The employees in the Tupelo Hearing Office stated it takes between 3 and 4
hours to prepare a file using ePulling compared to about 1.5 to 2 hours using
the traditional EF preparation process.
The employees in the Minneapolis Hearing Office stated it takes about 3 hours to prepare a file using ePulling while it takes 1 to 2 hours using the traditional EF preparation process.
The employees stated the additional time is attributable to problems the ePulling software has in correctly identifying and classifying documents (based on the type, source, and dates of the documents). As a result, most documents processed by the ePulling software require time-consuming correction. However, the hearing office staff we interviewed were receptive to using ePulling and stated that if the accuracy problems were corrected, the software would be beneficial to the hearings process.
In addition to our interviews, we analyzed data ODAR collected on case preparation times at the pilot sites. For 523 of the 773 cases where ePulling was used for file preparation, ODAR employees recorded the time expended to prepare each case using ePulling. ODAR's compilation of the information showed that the average case preparation times for the pilot sites ranged from 2.5 to 4.9 hours per case. The following table shows the case preparation times by pilot site for the 523 cases.
Table 3: Case Preparation Times by ePulling Pilot Site
Pilot Sites Tupelo, MS Minneapolis, MN Mobile, AL St. Louis,
MO Richmond, VA Falls Church,
Number of Cases Prepared 231 81 69 56 53 33
Average Case Preparation Time
(hours) 2.50 2.75 3.25 4.25 4.55 4.90
According to ODAR, the average traditional EF preparation times do not exist by pilot site. Comparison, by pilot site, between case preparation times using ePulling and traditional EF preparation times would have shown the true impact on file preparation times at each of the six pilot sites.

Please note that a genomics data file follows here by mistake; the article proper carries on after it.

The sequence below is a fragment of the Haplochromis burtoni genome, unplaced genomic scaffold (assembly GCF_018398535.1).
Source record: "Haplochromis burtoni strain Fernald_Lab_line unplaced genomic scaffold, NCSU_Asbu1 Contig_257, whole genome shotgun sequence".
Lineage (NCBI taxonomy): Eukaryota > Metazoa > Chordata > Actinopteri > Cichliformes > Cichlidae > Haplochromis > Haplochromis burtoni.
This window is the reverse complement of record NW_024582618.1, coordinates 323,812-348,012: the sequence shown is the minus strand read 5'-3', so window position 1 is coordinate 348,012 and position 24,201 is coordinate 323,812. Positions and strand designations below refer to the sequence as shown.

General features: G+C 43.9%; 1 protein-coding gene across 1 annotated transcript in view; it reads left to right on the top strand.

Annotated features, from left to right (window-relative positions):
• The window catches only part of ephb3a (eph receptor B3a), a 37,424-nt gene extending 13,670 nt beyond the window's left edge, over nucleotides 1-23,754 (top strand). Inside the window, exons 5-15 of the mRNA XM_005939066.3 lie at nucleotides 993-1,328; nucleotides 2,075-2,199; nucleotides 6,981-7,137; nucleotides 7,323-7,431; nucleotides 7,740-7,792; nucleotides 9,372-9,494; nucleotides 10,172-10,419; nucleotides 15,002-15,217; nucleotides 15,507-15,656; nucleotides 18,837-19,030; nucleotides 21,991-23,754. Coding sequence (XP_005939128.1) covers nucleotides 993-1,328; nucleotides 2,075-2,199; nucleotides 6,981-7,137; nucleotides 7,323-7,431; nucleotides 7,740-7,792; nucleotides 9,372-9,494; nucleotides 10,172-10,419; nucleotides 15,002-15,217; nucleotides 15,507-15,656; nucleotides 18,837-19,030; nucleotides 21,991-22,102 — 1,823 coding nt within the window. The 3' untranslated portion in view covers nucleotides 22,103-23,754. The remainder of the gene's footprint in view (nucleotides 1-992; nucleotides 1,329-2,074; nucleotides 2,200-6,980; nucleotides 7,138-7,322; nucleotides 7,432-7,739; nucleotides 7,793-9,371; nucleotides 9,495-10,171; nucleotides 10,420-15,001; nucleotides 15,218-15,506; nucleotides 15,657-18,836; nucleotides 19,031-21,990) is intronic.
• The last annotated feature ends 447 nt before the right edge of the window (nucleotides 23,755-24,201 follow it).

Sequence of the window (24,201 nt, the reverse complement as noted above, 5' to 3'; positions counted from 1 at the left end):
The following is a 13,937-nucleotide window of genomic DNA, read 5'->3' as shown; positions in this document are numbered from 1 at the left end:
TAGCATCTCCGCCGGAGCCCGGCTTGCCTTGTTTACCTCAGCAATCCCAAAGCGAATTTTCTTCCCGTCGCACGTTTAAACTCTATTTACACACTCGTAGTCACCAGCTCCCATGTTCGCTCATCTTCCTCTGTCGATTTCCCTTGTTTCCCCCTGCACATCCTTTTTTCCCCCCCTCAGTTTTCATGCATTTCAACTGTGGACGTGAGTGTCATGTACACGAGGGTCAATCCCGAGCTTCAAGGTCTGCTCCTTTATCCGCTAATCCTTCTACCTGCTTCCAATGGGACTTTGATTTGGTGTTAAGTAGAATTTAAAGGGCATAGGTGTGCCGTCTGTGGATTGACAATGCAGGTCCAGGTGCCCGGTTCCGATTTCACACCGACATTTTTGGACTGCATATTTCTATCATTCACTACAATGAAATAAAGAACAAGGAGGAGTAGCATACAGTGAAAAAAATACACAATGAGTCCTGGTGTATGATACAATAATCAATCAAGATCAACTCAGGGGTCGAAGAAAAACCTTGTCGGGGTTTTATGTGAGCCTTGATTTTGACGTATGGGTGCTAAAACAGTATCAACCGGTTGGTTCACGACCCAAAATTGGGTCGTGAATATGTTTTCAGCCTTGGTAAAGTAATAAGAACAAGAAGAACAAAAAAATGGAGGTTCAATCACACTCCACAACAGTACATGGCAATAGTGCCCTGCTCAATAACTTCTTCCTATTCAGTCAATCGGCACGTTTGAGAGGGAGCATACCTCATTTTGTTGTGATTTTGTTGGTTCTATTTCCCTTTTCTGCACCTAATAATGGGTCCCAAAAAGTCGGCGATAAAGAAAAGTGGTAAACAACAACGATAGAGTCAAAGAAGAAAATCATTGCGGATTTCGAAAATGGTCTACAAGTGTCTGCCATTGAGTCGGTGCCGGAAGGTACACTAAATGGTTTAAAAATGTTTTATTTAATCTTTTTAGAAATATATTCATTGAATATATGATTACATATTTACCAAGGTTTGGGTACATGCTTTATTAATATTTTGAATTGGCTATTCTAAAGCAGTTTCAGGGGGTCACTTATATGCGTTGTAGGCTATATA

To assess the impact ePulling has on EF preparation times, ODAR informed us it is using 3 hours as the average traditional EF preparation time. As shown in Table 3, four of the six pilot sites are exceeding the 3-hour traditional EF preparation time when preparing cases using ePulling. The 3-hour average was obtained from an April 2008 Office of Quality Performance (OQP) survey of the ODAR business process. OQP derived the 3-hour average case preparation time based on interviews with a limited number of ODAR's workforce. Specifically, OQP interviewed one individual at each of eight hearing offices and several individuals from ODAR's Headquarters in Falls Church, Virginia. None of the eight hearing offices included in the survey participated in the ePulling pilot. In addition, OQP stated that when the survey was conducted, ODAR was facing performance issues with eView and the Case Processing Management System (CPMS). As a result, case preparation times may have been higher than normal. Therefore, we could not determine whether the OQP 3 hour estimate of the time to prepare a traditional EF can be improved upon.
To ensure ePulling does not increase EF preparation time, SSA should consider developing an estimate for the time it takes to prepare a case under the traditional EF preparation process based on an analysis of quantifiable historical data. We believe SSA should consider whether historical data can corroborate or improve the current OQP 3-hour case preparation time estimate. SSA may be able to improve the assessment of ePulling's impact on hearing office productivity by analyzing quantifiable historical data related to the time it takes to prepare a case under the traditional EF preparation process.
ASSESSMENT PROCEDURES FOR ePULLING
We found that ODAR had not established adequate assessment procedures for identifying and measuring ePulling's impact on hearing office productivity. Without adequate assessment procedures, ODAR cannot accurately identify when hearing offices are ready to implement ePulling. First, and as previously discussed in this report, SSA may be able to improve the assessment of the impact of ePulling EF preparation times by improving the 3-hour average traditional EF preparation time estimate. Second, management information needed to assess ePulling's impact to hearing office productivity was not collected. Third, the ePulling test case selection process may not result in case preparation times reflective of the hearing office workload.